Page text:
and originally from History of Worcester, Massachusetts: From Its Earliest Settlement to September 1836, by William Lincoln, published in 1862.
City of Worcester,
Whereas, by a resolve of the City Council, passed Dec. 23, A. D., 1859, leave was granted to Timothy Bigelow Lawrence to erect a Monument over the remains of Colonel Timothy Bigelow; and, by said resolve, the Mayor was empowered to designate a suitable lot for that purpose, where said remains now lie, — the same not to include the remains of persons of any other family; and it was further resolved, that said lot be forever appropriated and devoted to said purpose —
Rounding out these readings on Col. Timothy Bigelow is his Wikipedia entry. I am not including the entries from Wikipedia for most of our more famous ancestors, but here I’m making an exception. The description of the incident with the British spies, as well as the expedition under Arnold to Quebec, and the log entry of his jailer noting that he had been discharged “By Deth” provide justification enough.
Timothy Bigelow (August 12, 1739, Worcester, Massachusetts – March 31, 1790, Worcester)
Timothy Bigelow was born on 2 Aug 1739 in a part of Worcester known as Pakachoag or College Hill, located in Worcester County, Massachusetts, USA. son of Daniel Bigelow and Elizabeth Whitney. Timothy Bigelow’s father was a farmer, the owner of 100 acres of land on “Little Packachoag Hill.” Timothy and his brothers grew up in the ways and manners of the times. Chores, assisting their father and in “off hours” the boys enjoyed swimming and fishing in the summertime, fishing in the winter, because a stream, called the French River, divided the northerly section of the farm.
He was early apprenticed to the blacksmith trade, and carried on that occupation most of his life. He was self-educated, and as a young man was widely-read, became a fluent speaker, and accumulated a little library. Future President John Adams was Timothy’s teacher. He was known locally for his prowess at debating. In the rear of the Andrews home Tim Bigelow had a blacksmith’s shop where he blew the bellows, heated and hammered the iron, and shod the horses and oxen and mended the plows and chains for the farmers of the country about him. As described in the history books, Tim was as bright as a button, more than six feet high, straight and handsome, and walked upon the earth with a natural air and grace that was quite captivating.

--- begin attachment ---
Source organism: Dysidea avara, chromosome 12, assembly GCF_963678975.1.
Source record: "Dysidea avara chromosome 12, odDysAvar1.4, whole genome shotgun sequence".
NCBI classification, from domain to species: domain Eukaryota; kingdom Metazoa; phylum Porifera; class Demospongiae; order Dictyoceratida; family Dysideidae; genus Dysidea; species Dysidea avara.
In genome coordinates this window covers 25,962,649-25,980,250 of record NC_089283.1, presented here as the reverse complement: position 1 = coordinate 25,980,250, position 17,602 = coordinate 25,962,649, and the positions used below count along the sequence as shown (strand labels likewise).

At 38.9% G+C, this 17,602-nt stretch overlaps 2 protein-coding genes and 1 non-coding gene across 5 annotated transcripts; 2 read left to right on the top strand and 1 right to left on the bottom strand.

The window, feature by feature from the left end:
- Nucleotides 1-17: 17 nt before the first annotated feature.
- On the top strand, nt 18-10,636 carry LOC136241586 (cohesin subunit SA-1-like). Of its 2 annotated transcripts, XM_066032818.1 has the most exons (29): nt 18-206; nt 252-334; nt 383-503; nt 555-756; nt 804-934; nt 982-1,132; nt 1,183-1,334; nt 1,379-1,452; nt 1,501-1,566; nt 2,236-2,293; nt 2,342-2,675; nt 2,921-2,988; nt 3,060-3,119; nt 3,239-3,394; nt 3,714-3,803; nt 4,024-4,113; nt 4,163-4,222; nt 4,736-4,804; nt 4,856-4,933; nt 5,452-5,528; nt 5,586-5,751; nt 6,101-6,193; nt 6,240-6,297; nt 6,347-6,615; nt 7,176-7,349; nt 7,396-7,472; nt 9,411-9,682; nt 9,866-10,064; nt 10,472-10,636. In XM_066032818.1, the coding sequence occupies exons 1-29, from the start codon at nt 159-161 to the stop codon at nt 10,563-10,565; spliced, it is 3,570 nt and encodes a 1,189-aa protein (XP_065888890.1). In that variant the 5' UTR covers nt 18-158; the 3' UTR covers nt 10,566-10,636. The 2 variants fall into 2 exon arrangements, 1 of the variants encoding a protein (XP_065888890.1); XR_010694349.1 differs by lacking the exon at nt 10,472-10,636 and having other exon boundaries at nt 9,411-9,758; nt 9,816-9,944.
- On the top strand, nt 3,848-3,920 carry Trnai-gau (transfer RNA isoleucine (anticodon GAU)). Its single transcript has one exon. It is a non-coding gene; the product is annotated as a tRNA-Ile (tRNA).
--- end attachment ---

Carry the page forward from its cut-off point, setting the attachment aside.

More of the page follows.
I recently came across this at the excellent website, Archive.org. It is the muster roll for Timothy Bigelow’s regiment. The original entry is here.
Muster roll for the Thirteenth Regiment of Foot, commander Timothy Bigelow [manuscript]
by Bigelow, Timothy, 1739-1790; Glover, John, 1732-1797; Boston Public Library. American Revolutionary War Manuscripts Collection; United States. Continental Army. Massachusetts Regiment, 15th
Dated: Providence, Apr. 27, 1779
Pay abstract for the month of January, 1779
Signed by John Glover, B. General
The Boston Public Library’s American Revolutionary War Manuscripts Collection
Last year, I was lucky enough to happen across the actual war memoirs of Col. Timothy Bigelow, as recalled by his family. It’s the most detailed account I have located of his service, and worth reading in its entirety.
MILITARY LIFE AND SUFFERINGS
COL. TIMOTHY BIGELOW,
COMMANDER OF THE FIFTEENTH REGIMENT OF THE MASSACHUSETTS LINE IN THE CONTINENTAL ARMY, DURING
THE WAR OF THE REVOLUTION.
BY CHARLES HERSEY.
PRINTED BY HENRY J. HOWLAND,
212 Main Street.
The writer of the following pages was dandled upon the knee of a worthy sire, who had spent eight years of his life in the struggle for Independence, and taught me the name of Col. Bigelow, long before I was able to articulate his name. Many have been the times, while sitting on my father’s lap around the old hearthstone, now more than fifty years since, that I listened to affecting reminiscences of Col. Bigelow and others, until his voice would falter, and tears would flow down his aged and careworn face, and then my mother and elder members of the family would laugh, and inquire, “what is there in all of that, that should make you weep?” but I always rejoiced with him, and wept when I saw him weep. After the death of my father, having engaged in the active scenes of life, those childish memories in some degree wore away, but the happiest moments of my life have been spent in company with some old Revolutionary Patriot, while I listened to the recital of their sufferings and their final conquest.